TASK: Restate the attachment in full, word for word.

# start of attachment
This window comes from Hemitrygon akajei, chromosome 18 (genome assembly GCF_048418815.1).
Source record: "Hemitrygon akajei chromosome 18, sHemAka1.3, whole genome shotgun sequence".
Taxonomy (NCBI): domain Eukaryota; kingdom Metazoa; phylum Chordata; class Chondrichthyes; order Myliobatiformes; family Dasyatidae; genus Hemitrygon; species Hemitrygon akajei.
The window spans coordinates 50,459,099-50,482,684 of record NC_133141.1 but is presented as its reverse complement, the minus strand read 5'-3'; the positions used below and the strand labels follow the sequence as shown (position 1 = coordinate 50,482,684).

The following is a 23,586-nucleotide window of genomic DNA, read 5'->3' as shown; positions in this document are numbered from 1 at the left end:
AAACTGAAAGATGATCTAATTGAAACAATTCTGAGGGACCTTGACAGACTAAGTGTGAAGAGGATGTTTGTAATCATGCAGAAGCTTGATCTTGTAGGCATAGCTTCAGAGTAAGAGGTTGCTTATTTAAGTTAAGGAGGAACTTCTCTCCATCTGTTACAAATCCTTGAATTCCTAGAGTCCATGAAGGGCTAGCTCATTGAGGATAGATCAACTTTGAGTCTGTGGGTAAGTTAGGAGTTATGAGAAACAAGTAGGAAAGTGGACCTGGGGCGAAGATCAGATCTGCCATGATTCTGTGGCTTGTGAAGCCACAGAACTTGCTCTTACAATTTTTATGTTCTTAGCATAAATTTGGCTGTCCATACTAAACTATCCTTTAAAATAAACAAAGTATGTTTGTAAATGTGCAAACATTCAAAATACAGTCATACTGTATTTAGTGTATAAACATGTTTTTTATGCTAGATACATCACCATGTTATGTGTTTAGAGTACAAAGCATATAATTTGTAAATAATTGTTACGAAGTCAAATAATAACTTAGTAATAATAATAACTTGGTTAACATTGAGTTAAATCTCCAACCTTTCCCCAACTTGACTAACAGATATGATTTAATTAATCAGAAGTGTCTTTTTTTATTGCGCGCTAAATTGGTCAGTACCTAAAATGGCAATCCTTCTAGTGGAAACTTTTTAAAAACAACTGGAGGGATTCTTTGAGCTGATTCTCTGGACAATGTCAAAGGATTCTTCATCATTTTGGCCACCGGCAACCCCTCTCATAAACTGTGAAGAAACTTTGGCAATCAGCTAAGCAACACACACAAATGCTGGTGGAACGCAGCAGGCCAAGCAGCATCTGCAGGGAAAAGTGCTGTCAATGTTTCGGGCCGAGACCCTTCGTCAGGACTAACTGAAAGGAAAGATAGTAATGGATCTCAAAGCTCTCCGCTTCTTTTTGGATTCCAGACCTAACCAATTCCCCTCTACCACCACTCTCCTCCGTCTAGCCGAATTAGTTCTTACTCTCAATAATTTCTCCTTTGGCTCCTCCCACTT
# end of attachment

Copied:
This window comes from Hemitrygon akajei, chromosome 18 (genome assembly GCF_048418815.1).
Source record: "Hemitrygon akajei chromosome 18, sHemAka1.3, whole genome shotgun sequence".
Taxonomy (NCBI): domain Eukaryota; kingdom Metazoa; phylum Chordata; class Chondrichthyes; order Myliobatiformes; family Dasyatidae; genus Hemitrygon; species Hemitrygon akajei.
The window spans coordinates 50,459,099-50,482,684 of record NC_133141.1 but is presented as its reverse complement, the minus strand read 5'-3'; the positions used below and the strand labels follow the sequence as shown (position 1 = coordinate 50,482,684).

The following is a 23,586-nucleotide window of genomic DNA, read 5'->3' as shown; positions in this document are numbered from 1 at the left end:
AAACTGAAAGATGATCTAATTGAAACAATTCTGAGGGACCTTGACAGACTAAGTGTGAAGAGGATGTTTGTAATCATGCAGAAGCTTGATCTTGTAGGCATAGCTTCAGAGTAAGAGGTTGCTTATTTAAGTTAAGGAGGAACTTCTCTCCATCTGTTACAAATCCTTGAATTCCTAGAGTCCATGAAGGGCTAGCTCATTGAGGATAGATCAACTTTGAGTCTGTGGGTAAGTTAGGAGTTATGAGAAACAAGTAGGAAAGTGGACCTGGGGCGAAGATCAGATCTGCCATGATTCTGTGGCTTGTGAAGCCACAGAACTTGCTCTTACAATTTTTATGTTCTTAGCATAAATTTGGCTGTCCATACTAAACTATCCTTTAAAATAAACAAAGTATGTTTGTAAATGTGCAAACATTCAAAATACAGTCATACTGTATTTAGTGTATAAACATGTTTTTTATGCTAGATACATCACCATGTTATGTGTTTAGAGTACAAAGCATATAATTTGTAAATAATTGTTACGAAGTCAAATAATAACTTAGTAATAATAATAACTTGGTTAACATTGAGTTAAATCTCCAACCTTTCCCCAACTTGACTAACAGATATGATTTAATTAATCAGAAGTGTCTTTTTTTATTGCGCGCTAAATTGGTCAGTACCTAAAATGGCAATCCTTCTAGTGGAAACTTTTTAAAAACAACTGGAGGGATTCTTTGAGCTGATTCTCTGGACAATGTCAAAGGATTCTTCATCATTTTGGCCACCGGCAACCCCTCTCATAAACTGTGAAGAAACTTTGGCAATCAGCTAAGCAACACACACAAATGCTGGTGGAACGCAGCAGGCCAAGCAGCATCTGCAGGGAAAAGTGCTGTCAATGTTTCGGGCCGAGACCCTTCGTCAGGACTAACTGAAAGGAAAGATAGTAATGGATCTCAAAGCTCTCCGCTTCTTTTTGGATTCCAGACCTAACCAATTCCCCTCTACCACCACTCTCCTCCGTCTAGCCGAATTAGTTCTTACTCTCAATAATTTCTCCTTTGGCTCCTCCCACTT